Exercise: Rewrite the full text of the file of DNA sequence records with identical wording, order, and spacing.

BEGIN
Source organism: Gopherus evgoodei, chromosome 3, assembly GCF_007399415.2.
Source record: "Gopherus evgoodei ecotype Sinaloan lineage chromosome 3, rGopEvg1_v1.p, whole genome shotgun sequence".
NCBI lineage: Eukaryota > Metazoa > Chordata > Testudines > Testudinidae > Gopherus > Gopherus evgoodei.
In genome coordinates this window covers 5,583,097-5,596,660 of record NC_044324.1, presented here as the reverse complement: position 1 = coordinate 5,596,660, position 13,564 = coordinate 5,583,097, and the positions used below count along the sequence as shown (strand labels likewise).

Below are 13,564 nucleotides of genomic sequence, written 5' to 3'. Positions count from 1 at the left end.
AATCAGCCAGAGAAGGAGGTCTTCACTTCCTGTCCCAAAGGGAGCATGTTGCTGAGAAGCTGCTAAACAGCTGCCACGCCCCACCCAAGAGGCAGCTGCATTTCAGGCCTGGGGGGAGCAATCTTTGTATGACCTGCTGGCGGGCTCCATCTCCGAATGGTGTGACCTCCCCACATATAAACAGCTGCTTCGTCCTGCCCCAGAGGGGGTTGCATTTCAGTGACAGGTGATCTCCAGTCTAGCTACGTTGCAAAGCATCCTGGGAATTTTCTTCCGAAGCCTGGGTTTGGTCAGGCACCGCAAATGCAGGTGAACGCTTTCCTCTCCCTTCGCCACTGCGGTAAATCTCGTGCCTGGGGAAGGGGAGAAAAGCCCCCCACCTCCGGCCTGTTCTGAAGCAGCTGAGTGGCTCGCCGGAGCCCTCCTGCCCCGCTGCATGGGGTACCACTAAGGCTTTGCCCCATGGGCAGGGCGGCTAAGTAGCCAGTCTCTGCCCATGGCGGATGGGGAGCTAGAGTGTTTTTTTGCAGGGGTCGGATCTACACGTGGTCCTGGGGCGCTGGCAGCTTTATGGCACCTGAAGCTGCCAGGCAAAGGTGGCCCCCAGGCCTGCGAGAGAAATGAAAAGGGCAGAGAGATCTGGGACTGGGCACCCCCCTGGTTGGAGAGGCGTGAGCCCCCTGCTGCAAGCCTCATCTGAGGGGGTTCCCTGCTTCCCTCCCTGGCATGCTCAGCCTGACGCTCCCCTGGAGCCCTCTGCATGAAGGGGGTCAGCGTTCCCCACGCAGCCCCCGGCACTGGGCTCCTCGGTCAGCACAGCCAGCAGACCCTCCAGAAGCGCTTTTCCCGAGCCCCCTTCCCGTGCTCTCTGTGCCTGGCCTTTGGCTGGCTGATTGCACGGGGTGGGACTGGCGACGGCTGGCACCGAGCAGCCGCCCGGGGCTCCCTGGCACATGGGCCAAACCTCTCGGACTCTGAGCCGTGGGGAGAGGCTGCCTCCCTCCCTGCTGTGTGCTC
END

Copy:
Source organism: Gopherus evgoodei, chromosome 3, assembly GCF_007399415.2.
Source record: "Gopherus evgoodei ecotype Sinaloan lineage chromosome 3, rGopEvg1_v1.p, whole genome shotgun sequence".
NCBI lineage: Eukaryota > Metazoa > Chordata > Testudines > Testudinidae > Gopherus > Gopherus evgoodei.
In genome coordinates this window covers 5,583,097-5,596,660 of record NC_044324.1, presented here as the reverse complement: position 1 = coordinate 5,596,660, position 13,564 = coordinate 5,583,097, and the positions used below count along the sequence as shown (strand labels likewise).

Below are 13,564 nucleotides of genomic sequence, written 5' to 3'. Positions count from 1 at the left end.
AATCAGCCAGAGAAGGAGGTCTTCACTTCCTGTCCCAAAGGGAGCATGTTGCTGAGAAGCTGCTAAACAGCTGCCACGCCCCACCCAAGAGGCAGCTGCATTTCAGGCCTGGGGGGAGCAATCTTTGTATGACCTGCTGGCGGGCTCCATCTCCGAATGGTGTGACCTCCCCACATATAAACAGCTGCTTCGTCCTGCCCCAGAGGGGGTTGCATTTCAGTGACAGGTGATCTCCAGTCTAGCTACGTTGCAAAGCATCCTGGGAATTTTCTTCCGAAGCCTGGGTTTGGTCAGGCACCGCAAATGCAGGTGAACGCTTTCCTCTCCCTTCGCCACTGCGGTAAATCTCGTGCCTGGGGAAGGGGAGAAAAGCCCCCCACCTCCGGCCTGTTCTGAAGCAGCTGAGTGGCTCGCCGGAGCCCTCCTGCCCCGCTGCATGGGGTACCACTAAGGCTTTGCCCCATGGGCAGGGCGGCTAAGTAGCCAGTCTCTGCCCATGGCGGATGGGGAGCTAGAGTGTTTTTTTGCAGGGGTCGGATCTACACGTGGTCCTGGGGCGCTGGCAGCTTTATGGCACCTGAAGCTGCCAGGCAAAGGTGGCCCCCAGGCCTGCGAGAGAAATGAAAAGGGCAGAGAGATCTGGGACTGGGCACCCCCCTGGTTGGAGAGGCGTGAGCCCCCTGCTGCAAGCCTCATCTGAGGGGGTTCCCTGCTTCCCTCCCTGGCATGCTCAGCCTGACGCTCCCCTGGAGCCCTCTGCATGAAGGGGGTCAGCGTTCCCCACGCAGCCCCCGGCACTGGGCTCCTCGGTCAGCACAGCCAGCAGACCCTCCAGAAGCGCTTTTCCCGAGCCCCCTTCCCGTGCTCTCTGTGCCTGGCCTTTGGCTGGCTGATTGCACGGGGTGGGACTGGCGACGGCTGGCACCGAGCAGCCGCCCGGGGCTCCCTGGCACATGGGCCAAACCTCTCGGACTCTGAGCCGTGGGGAGAGGCTGCCTCCCTCCCTGCTGTGTGCTC